Spicebush Berry and Scotch-Infused Maple Syrup

The extravagant maple syrup you never knew you needed

Posted by Carolyn Dugas on April 30, 2021 · 7 minute read
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Spicebush-infused maple syrup

How to Infuse Your Own Maple Syrup

My first foray into infused maple syrup was an ill-fated hibiscus syrup a few years ago. Home for the holidays, I was bursting at the seams with excitement, ready to share this new creation with my maple-loving family. In a broad stroke of confidence, I infused all of the maple syrup in the house (half a jug) with hibiscus flowers. The resulting maroon syrup was a mixture of sweet and sour that was perfectly serviceable on pancakes, despite its unconventional flavor.

Unfortunately, my family was not as excited about being on the bleeding edge of maple syrup innovation as I was and the next morning it was declared that due to the lack of regular syrup, I had ruined Christmas. Although I am still surprised that an infused syrup could possess the power to ruin Christmas, my family has recovered and I now make sure to leave some plain syrup when concocting new infusions.

My favorite infused syrup I’ve made so far is flavored with cardamom, even though I can’t resist a good spicebush berry-infused syrup. Cardamom’s inimitable flavor is a delight when poured on any pancake, waffle, or other breakfast treat. I keep a jar of the hulled seeds on hand and grind them fresh in a spice grinder for the brightest flavor, although pre-ground cardamom is fine.

Freshly bottled maple syrup

Feel free to infuse any edible spice, root, or mushroom into the syrup! From my experiments, I’ve noted that warming spices such as cinnamon, ginger, and spicebush berries pair well with the maple flavor. Sour flavorings such as hibiscus are nice for maple syrup that will be used in savory applications like barbecue sauce.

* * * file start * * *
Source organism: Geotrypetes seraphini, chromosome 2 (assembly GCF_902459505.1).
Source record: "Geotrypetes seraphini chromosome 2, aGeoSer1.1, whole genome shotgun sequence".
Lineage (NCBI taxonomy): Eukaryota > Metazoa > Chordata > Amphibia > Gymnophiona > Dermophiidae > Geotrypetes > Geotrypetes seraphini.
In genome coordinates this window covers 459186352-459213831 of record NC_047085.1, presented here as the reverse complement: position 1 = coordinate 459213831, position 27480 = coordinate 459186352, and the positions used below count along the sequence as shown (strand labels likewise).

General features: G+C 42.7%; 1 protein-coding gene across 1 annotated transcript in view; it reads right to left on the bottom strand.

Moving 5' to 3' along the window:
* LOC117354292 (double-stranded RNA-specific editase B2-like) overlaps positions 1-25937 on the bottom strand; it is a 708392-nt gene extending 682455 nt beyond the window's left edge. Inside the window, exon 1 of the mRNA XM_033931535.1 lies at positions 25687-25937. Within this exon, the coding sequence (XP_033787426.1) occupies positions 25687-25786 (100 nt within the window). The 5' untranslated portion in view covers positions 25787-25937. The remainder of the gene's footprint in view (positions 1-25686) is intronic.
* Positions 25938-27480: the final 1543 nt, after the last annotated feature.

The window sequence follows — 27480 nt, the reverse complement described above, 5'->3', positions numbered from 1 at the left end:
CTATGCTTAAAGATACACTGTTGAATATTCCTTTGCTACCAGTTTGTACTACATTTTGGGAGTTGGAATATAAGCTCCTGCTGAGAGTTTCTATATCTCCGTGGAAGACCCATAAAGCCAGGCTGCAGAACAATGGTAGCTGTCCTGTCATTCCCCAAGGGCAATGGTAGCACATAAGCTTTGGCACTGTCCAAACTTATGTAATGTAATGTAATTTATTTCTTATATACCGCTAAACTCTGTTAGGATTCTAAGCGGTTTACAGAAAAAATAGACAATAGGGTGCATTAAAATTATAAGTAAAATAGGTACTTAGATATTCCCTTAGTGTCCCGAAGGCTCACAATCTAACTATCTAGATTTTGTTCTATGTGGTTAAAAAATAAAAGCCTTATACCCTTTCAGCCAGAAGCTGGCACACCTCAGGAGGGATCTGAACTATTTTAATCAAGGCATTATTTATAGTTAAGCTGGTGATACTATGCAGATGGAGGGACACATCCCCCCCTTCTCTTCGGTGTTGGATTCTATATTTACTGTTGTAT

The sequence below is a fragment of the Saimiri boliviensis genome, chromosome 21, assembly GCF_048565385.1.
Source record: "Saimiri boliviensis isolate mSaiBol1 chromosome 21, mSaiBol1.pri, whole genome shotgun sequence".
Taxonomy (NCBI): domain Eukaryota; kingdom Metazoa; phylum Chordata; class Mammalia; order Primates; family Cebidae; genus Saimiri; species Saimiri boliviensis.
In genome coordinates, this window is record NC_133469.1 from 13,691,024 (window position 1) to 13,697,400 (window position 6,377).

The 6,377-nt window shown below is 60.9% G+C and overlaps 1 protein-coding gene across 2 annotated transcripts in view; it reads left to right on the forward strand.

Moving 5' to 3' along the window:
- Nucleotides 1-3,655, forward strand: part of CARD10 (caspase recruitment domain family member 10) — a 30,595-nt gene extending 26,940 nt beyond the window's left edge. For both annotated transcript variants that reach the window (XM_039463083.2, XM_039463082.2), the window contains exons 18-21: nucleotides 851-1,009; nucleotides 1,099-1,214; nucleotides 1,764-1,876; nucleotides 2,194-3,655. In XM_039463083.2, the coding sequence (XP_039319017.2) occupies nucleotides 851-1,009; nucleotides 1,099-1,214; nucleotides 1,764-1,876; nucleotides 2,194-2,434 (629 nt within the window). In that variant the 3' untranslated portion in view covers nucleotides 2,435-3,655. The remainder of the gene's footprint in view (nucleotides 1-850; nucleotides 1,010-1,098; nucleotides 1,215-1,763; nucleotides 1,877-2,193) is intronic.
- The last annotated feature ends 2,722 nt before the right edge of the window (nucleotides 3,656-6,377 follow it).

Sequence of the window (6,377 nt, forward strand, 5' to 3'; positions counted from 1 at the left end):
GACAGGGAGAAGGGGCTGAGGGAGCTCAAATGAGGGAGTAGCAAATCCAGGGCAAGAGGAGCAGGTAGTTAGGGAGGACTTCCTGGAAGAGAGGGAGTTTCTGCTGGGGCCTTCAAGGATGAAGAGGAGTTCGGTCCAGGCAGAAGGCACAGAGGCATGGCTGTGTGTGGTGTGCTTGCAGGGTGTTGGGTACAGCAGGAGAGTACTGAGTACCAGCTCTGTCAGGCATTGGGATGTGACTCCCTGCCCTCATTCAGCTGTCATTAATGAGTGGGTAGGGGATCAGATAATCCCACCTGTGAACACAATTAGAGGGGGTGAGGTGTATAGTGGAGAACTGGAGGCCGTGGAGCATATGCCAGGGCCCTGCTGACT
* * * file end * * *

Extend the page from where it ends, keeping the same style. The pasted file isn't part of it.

And of course, syrup helps the medicine go down so you can use its sweetness to cloak the flavor of medicinal roots or mushrooms. For medicinal mushrooms, you may want to infuse for longer than 30 minutes. Just remember to add some extra water to replace the steam that’s evaporated.

Lastly, for those who are inclined, whisky and rum are delightful additions to syrup, as any New Englander will tell you. If you’d like to evaporate the alcohol, just stir the spirits in with the spices and simmer without a cover, but if you’d like to keep things boozy, strain the syrup and let it cool before you add the liquor in. I’ll leave the amounts to your discretion!

Let me know in the comments section below what your favorite combination for infused maple syrup is!

Different grades of maple syrup

Spicebush-Berry Infused Maple Syrup Recipe

Here is my basic infused maple syrup recipe, modeled with spicebush. It's disturbingly good with a little bit of scotch or whisky stirred in. There are tips on how to work with your own combination of spices, mushrooms, etc. in the notes below. This recipe scales nicely. It was inspired by herbalist Anna Cohen Booth's Instagram post on infused maple syrup a few years ago.

  • Makes: 1 cup
  • Active time: 5 minutes
  • Inactive time: 35 minutes

Ingredients

  • 1 cup maple syrup
  • 2 Tablespoons water
  • 8 crushed frozen spicebush berries